One topic we haven’t spent too much time on in depth is the prospect of having a single payer healthcare system here in California. Proponents of such a system have made many arguments in favor of it. It was a major plank in Sen. Bernie Sanders’ presidential campaign platform. There has also been discussion about whether Obamacare was designed to fail to pave the way for a single payer system down the road.
So far, these debates have been happening largely on the national stage with proponents and opponents lobbying Congress one way or the other. With the rise of the American Health Care Act as the fulfillment of a promise Republicans made to their constituents to repeal and replace Obamacare, the prospect of a single payer universal healthcare system seems to be more pie in the sky than ever before.
That is, unless you live in California. State Sens. Lara and Atkins have introduced SB 562, the Healthy California Act. This bill would extend healthcare benefits to every resident of California, citizen or not. While the merits of such a bill will likely be hotly debated here in the Golden State, one aspect of it cannot be denied — the cost.
Until just recently, the cost of such a venture was unknown. A single payer healthcare system in a state as large as California has never been attempted in the US. We have nearly 40 million people living here. The economic impact of single payer has always been a major sticking point in practical implementation. Exactly how much is this going to cost us?
$400 billion. That’s billion with a B. And that’s not a one-time cost. That’s an annual cost. To put that in perspective, California’s total annual budget is estimated to be around $250 billion. The legislative analysis estimates that around $200 billion in existing state and federal funds could be used to offset the cost of a single payer healthcare system, but that leaves another $200 billion to be raised through other means.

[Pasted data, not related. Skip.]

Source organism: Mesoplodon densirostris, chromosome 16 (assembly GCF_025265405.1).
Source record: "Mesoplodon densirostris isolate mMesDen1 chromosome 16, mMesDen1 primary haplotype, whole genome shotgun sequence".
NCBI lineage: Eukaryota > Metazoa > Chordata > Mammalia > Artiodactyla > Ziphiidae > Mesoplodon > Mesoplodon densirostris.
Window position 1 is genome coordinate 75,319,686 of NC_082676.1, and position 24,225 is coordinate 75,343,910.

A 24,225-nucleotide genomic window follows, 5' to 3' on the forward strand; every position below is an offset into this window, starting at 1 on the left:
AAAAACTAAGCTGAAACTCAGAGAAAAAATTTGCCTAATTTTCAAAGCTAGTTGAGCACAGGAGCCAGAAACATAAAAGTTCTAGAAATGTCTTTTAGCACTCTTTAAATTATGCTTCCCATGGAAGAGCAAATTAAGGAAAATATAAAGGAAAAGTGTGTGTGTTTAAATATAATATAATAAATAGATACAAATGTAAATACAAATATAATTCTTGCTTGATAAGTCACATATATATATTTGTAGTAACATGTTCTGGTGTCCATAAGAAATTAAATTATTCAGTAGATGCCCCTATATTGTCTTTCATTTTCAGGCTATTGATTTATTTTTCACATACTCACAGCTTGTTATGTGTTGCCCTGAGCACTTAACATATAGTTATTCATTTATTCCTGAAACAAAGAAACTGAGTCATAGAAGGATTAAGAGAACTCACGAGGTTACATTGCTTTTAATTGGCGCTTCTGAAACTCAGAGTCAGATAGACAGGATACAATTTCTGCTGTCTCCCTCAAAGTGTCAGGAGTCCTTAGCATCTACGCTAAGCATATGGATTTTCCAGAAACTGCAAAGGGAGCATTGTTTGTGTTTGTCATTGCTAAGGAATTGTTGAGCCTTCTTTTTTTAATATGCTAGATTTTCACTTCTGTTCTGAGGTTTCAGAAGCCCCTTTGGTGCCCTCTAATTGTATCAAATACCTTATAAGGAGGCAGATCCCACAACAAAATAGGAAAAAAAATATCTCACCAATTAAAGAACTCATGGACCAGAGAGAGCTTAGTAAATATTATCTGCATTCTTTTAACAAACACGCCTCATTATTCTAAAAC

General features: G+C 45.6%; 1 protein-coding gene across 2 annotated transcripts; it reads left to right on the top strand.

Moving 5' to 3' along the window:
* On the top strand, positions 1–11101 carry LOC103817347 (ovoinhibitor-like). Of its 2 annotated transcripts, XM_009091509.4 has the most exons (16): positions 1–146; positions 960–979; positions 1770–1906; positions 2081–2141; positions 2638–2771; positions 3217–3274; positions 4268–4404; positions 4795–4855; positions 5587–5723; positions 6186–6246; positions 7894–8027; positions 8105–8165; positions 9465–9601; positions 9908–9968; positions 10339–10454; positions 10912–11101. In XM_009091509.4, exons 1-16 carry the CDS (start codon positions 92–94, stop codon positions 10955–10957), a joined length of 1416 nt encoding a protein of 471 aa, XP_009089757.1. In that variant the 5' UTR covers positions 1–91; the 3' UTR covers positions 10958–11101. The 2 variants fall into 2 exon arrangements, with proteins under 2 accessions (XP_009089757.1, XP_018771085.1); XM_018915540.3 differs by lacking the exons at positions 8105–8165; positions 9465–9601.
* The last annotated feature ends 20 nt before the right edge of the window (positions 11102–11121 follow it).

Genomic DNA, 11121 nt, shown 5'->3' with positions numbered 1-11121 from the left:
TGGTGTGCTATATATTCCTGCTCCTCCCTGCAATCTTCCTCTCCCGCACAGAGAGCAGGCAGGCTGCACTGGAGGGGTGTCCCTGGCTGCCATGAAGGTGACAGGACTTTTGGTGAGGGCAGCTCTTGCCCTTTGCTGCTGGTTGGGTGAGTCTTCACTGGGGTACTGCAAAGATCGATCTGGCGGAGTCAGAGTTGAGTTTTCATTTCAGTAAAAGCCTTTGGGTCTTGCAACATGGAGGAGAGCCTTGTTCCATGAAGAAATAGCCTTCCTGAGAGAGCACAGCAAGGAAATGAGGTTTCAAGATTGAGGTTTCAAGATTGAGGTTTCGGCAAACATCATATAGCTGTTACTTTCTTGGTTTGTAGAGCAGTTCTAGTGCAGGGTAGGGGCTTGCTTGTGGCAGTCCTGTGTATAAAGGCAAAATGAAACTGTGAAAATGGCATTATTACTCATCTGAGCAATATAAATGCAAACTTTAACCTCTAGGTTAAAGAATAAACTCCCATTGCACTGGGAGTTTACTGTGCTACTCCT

This being California, it’s practically a surefire bet that those other means will inevitably be new taxes. We would be almost doubling our current budget. Double. I suspect most of these increased taxes will be levied against our businesses. The argument will likely be that they will no longer need to pay for employee healthcare plans, so the money they would have spent should be directed to this new tax. I also predict a new affluence tax on individuals and couples making more than $500,000 annually (or maybe $250,000!). The analysis itself proposes one scenario where an increased payroll tax of 15% could foot some of the bill.
The net result will be an ever accelerating free fall to the bottom of the business friendliness rankings and an increased exodus of the middle class to more tax friendly states. After all, around 65% of general fund revenue comes from direct personal income taxes. Don’t worry though. Our legislators will surely find a way to pass this first and then figure out how to pay for it later. I’m sure we will be talking about this a lot more in coming weeks. Be sure to check out our podcast archives to keep up to date on everything going on in California.